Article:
Saving Mr. Banks (2013)

Before The Devil Knows You're Dead (87)

It is very likely that if you were born in the twentieth century, you grew up with Disney. The creator of what is the most iconic animation studio in history, Walt Disney, was a visionary – he was an incredible artist that stands amongst Picasso, Van Gogh and Turner, and a ruthless businessman, who took his ideas and turned them into a huge entertainment empire. Then why is it that it took 86 years, from the first appearance of Mickey Mouse, for the genius of Walt Disney to come to our screens? I believe it would be impossible to tell the entire story of Walt Disney and his great mind, but there was one way we could get a glimpse into the man himself – through one of the strangest and most bitter battles in entertainment history – the complicated game of chess between Disney and P.L. Travers, the author of Mary Poppins.

This film extends more than the synopsis would imply – yes, it is about P.L. Travers being very reluctant to hand over the rights to her magnum opus, but it is much more complex than that. Travers was a complicated woman – she was more than just a nasty old curmudgeon fearing that Disney would destroy her most famous creation. It certainly feels this way at the outset, but as it goes on, we see beyond her nasty demeanor, Travers has a heart of gold, and her reasons for being very pedantic about the film adaptation is not without reason. She is given a great slice of humanity and even though she should be unlikable, she is very endearing and we grow attached to her.

Most of the success of Travers comes from Emma Thompson, who is absolutely breathtaking in the role. I have never stopped harping on about my adoration of Thompson, and I truly believe that she is one of the most wonderful and genuinely amazing actresses working today. She is quirky and lovable, and not only that – she is an incredible actress. Her performance as Travers is a revelation, as while the character is inherently unlikable, Thompson’s performance gives her an extreme amount of charm and humanity. Most other actresses would have trouble being even partially likable in the part, but Thompson brings a lot to the performance, and becomes a charming character we feel very much for. I have for the entire year thought the finest female performance of 2013 came from Cate Blanchett in the riveting Blue Jasmine, but I honestly feel that Emma Thompson was just as brilliant and could contend for that title as well.

Like I said above, Walt Disney has never been portrayed in film. So it only seems fitting that when casting the film, the producers went all out to get someone so absolutely perfect for the role – Tom Hanks. I believe no one else could possibly play Disney better than Hanks, who we all know is the world’s most beloved and trusted actor. His nice-guy charm and position as one of the greatest movie stars of all time make him a perfect fit for the role of Disney. It is perfect that a larger-than-life actor was cast as the titan Disney. Yet, it was more than just casting the personality that is Tom Hanks – they cast the actor, and he brought so much to the role. He became very meticulous in his portrayal, wearing the same clothing items, cutting his mustache to resemble Disney’s and becoming immersed in the role. At this point in his career, it would have been easy for Hanks to just phone it in, but he dedicated himself to the role, and while he didn’t garner much awards attention, he gave a performance suitable for the man himself.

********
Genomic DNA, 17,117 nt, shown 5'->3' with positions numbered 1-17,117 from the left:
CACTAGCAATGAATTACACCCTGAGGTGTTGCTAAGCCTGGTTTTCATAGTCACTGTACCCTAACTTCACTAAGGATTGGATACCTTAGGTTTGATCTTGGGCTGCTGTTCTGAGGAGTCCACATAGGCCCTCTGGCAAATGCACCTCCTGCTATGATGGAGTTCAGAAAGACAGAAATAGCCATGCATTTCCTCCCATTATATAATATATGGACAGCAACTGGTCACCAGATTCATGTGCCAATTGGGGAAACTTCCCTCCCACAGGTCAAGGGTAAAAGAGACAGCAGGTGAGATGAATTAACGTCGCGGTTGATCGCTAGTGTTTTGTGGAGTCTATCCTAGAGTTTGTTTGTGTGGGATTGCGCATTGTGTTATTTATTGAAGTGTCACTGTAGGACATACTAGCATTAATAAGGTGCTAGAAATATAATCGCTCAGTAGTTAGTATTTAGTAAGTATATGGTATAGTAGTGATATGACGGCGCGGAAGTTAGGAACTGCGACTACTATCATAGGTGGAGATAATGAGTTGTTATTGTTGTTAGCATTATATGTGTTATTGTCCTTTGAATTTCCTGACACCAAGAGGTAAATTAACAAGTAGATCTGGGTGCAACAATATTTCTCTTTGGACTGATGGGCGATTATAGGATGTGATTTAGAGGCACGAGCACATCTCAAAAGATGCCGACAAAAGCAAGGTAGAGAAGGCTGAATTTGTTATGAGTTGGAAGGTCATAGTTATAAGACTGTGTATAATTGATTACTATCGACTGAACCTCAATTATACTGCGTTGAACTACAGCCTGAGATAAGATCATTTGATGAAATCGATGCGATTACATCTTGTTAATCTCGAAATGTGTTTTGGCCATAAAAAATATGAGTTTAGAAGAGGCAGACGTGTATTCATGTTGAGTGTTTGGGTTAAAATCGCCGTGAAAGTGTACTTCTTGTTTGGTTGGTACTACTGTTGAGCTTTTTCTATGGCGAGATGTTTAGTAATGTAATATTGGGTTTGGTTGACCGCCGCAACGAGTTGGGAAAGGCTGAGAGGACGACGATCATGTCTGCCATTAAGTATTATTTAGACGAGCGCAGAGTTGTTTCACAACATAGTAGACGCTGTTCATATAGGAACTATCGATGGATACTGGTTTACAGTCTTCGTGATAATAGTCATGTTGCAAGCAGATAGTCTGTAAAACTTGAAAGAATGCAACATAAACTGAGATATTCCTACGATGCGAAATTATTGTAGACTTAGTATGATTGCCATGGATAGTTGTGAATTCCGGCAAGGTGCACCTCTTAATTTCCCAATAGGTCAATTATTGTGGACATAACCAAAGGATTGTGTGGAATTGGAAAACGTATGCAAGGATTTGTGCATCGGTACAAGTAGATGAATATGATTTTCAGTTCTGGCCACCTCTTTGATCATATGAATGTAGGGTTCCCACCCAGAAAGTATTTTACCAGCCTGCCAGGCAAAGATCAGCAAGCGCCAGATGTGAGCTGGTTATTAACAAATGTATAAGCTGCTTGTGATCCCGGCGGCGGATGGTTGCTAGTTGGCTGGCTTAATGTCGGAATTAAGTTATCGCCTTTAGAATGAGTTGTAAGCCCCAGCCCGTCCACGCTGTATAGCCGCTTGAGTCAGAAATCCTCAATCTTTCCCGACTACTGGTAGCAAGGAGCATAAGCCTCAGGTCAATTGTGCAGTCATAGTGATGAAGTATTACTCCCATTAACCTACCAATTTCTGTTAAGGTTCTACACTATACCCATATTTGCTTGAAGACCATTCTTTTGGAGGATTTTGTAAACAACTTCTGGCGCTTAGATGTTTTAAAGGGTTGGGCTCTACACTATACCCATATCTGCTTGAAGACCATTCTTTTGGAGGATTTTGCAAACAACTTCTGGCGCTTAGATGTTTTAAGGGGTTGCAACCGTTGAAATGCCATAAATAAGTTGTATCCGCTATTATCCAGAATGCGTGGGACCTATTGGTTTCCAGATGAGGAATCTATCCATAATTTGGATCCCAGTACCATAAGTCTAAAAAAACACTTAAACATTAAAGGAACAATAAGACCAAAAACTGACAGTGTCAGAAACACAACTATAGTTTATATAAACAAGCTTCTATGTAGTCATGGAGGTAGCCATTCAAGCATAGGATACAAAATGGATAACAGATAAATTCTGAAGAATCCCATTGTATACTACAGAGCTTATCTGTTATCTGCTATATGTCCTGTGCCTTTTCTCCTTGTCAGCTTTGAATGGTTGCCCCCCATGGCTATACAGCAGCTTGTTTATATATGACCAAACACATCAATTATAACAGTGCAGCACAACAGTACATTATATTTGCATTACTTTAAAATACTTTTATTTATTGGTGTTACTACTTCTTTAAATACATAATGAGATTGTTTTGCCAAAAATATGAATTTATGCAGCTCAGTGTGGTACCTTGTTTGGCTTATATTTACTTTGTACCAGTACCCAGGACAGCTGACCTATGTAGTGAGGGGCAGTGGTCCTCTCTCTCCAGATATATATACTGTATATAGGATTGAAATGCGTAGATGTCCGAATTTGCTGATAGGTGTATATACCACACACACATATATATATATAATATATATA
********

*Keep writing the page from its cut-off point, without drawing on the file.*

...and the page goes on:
Finally, because I can’t speak about this film without completing the trio of amazing performances, Colin Farrell really gave a great performance as Travers’ father. I was struck by how an actor I usually thought of as being a brainless action star was actually capable of a straightforward dramatic performance here in Saving Mr. Banks. He gives a raw, sensitive performance as the alcoholic but loving father to Travers. He truly dedicated himself to the performance, and gives such an amazing performance, I only hope he continues to pursue these types of movies that allow him to show off the talents he has instead of wasting them away in low-brow action movies.

I feared Saving Mr. Banks would be overly sentimental and self-indulgent. After all, it came from the same director who made The Blind Side and other sentimental movies. It does have moments of incredibly raw emotion, and there are some moments where even the strongest person may cry a bit. It is a truly touching film.

Saving Mr. Banks was a wonderful surprise. I grew up with Disney, and even though the film didn’t concentrate on Walt Disney himself, it did give us some insight into the man and his process, but even more painted a picture of one of the most underrated children’s authors in history, and how even though her books became iconic and profitable, they were based in very true and emotional territory for her. Anyone who has ever created something that they feel a connection to will understand why it was so difficult for Travers to just give away her beloved stories, and how the right thing to do was to fight and make sure that what appeared on screen honored not only her books, but her family that gave her the inspiration.

A truly touching and absolutely wonderful (and often very funny) film.


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